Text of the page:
A week after the UK began voting to leave the EU, global markets are still being dominated by the consequences.
There are signs the tension is easing: Sterling held steady after former London mayor Boris Johnson said he won’t run to succeed David Cameron as UK Conservative Party leader, offering the chance of a smoother transition of power.
European stocks were little changed, having recovered about half their losses since Britain’s EU referendum, while emerging-market equities advanced.
And the sterling corporate bond market reopened, with the first offerings since the UK voted to leave the EU. At 82.7p, sterling was also little changed against the euro, but remains about 6.5% lower than before the vote.
That means that the many Irish firms selling goods and services across the Irish Sea will have have a tougher time making profits.
Irish bank stocks, which suffered a further huge hit by the Brexit decision, remain under pressure, however. Bank of Ireland shares gained 1 cent to 19c, but are down from 27c since voting day.
Permanent TSB rose almost 4% to 166c, but is down from 218c in the past week. Davy Stockbrokers said the Brexit uncertainty will lead to a new delay in PTSB selling off a UK loanbook.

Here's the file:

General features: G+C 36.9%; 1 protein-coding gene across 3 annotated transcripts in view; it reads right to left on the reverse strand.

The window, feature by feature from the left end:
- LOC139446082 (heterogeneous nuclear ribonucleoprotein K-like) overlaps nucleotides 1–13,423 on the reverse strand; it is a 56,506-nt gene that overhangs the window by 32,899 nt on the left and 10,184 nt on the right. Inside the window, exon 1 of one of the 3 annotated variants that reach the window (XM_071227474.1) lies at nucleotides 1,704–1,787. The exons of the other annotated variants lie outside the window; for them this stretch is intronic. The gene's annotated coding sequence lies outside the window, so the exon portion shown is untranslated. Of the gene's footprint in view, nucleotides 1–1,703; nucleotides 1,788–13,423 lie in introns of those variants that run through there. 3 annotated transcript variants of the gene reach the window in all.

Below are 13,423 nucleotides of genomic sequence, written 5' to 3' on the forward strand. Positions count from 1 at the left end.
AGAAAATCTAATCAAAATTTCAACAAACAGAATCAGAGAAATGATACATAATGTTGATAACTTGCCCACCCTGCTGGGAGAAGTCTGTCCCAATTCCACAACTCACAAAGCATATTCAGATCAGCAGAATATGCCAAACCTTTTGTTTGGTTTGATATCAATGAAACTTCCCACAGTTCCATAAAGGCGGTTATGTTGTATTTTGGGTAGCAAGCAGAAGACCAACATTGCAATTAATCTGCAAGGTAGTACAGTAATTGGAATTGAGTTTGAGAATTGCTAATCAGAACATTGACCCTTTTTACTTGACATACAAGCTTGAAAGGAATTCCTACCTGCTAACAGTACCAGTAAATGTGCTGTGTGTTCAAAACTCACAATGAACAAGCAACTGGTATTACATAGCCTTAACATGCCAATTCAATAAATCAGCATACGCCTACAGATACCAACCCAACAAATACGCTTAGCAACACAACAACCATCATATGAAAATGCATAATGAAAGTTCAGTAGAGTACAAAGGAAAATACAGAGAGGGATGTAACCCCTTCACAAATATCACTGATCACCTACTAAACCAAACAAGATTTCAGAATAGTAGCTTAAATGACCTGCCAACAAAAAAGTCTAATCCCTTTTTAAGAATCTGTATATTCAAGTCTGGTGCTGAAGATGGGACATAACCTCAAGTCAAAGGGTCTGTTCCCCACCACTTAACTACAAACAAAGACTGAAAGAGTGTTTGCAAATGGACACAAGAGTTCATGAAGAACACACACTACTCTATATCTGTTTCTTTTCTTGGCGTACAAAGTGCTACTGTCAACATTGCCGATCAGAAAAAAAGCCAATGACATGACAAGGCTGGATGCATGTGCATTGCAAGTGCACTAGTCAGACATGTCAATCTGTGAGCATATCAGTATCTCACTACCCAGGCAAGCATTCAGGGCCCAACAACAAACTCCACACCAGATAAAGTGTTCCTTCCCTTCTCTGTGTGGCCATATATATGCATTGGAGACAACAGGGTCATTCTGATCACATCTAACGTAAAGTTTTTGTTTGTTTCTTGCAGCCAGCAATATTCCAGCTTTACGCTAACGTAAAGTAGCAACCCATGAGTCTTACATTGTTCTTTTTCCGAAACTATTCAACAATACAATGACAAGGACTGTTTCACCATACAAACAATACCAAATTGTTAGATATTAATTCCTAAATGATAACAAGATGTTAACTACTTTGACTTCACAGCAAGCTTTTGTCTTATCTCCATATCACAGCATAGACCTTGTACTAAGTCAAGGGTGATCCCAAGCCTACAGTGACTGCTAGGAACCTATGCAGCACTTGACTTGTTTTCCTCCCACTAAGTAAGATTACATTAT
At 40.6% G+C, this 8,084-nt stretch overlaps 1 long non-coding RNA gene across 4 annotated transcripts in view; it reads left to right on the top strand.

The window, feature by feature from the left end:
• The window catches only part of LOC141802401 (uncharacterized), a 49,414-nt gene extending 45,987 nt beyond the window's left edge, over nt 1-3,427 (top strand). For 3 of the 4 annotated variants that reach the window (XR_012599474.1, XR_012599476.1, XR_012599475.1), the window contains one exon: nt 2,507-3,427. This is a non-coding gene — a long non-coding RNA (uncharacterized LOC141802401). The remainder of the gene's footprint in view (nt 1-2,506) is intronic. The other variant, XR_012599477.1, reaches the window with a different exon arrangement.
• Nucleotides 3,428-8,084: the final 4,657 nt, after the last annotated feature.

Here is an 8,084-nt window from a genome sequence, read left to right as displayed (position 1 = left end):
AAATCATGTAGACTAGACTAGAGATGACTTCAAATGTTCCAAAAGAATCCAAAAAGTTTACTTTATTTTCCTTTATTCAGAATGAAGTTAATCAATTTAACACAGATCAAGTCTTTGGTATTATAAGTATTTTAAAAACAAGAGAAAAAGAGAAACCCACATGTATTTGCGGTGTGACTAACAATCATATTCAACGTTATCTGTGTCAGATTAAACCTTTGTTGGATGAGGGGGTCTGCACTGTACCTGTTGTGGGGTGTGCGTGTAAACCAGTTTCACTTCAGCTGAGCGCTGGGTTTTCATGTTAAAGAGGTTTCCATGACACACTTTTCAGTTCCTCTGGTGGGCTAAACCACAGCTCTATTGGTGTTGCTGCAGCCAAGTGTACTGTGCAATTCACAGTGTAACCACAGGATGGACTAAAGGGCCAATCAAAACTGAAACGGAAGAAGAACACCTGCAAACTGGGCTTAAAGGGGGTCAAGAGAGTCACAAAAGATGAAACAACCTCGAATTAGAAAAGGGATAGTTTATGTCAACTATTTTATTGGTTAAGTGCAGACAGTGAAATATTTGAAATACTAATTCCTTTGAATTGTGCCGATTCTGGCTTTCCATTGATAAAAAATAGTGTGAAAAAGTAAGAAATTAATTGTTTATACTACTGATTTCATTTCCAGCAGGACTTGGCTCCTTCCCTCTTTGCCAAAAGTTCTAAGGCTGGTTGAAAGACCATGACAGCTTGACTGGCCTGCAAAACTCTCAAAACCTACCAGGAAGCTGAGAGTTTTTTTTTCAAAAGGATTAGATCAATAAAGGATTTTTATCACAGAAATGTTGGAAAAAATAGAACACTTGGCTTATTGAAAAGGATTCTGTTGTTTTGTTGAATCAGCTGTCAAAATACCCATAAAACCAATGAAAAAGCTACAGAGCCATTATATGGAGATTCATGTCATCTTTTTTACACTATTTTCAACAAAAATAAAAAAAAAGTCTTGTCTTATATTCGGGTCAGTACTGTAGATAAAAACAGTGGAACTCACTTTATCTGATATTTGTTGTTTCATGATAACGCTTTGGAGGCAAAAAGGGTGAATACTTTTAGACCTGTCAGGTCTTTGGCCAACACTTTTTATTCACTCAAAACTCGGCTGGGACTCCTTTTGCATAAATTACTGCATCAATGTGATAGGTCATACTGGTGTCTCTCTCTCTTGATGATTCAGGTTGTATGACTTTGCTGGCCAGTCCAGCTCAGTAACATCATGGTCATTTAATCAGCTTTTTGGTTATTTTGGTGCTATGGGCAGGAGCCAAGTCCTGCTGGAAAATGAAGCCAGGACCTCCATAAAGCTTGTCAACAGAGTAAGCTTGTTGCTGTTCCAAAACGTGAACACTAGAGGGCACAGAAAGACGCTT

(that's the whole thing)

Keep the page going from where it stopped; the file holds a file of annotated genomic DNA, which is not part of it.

The Central Bank of Ireland said mortgage loans fell 2.2% in the year to May. Lending to companies fell 6.3%, though medium-term lending to firms increased almost 16%.
Central bank pledges of support have helped to contain the fallout from the Brexit decision allowing global equities to recoup more than half of the €3.6tn of market value wiped out over Friday and Monday.
However, gains have been limited as political upheaval in the UK prevented the country from entering talks to determine its future relationship with the EU. It’s also the last day of trading for the second quarter, further complicating the immediate outlook for markets.
“Now we’re in the stage where we don’t know where to go forward,” said Peter Dixon, global equities economist at Commerzbank in London.
“We’ve walked into a huge right hook which nobody saw coming and businesses haven’t had enough time to plan for a Brexit. Now the clock starts ticking and only when companies start saying exactly what their plans are will investors be able to price Brexit properly,” he said.
“Johnson’s announcement removed one layer of uncertainty from a very difficult political situation,” said Jane Foley, a senior currency strategist at Rabobank International in London.
“That makes it more likely that Theresa May will get the support. It suggested that rather than having a political battle, it will be a much smoother transition to new leadership. That is pound positive.”
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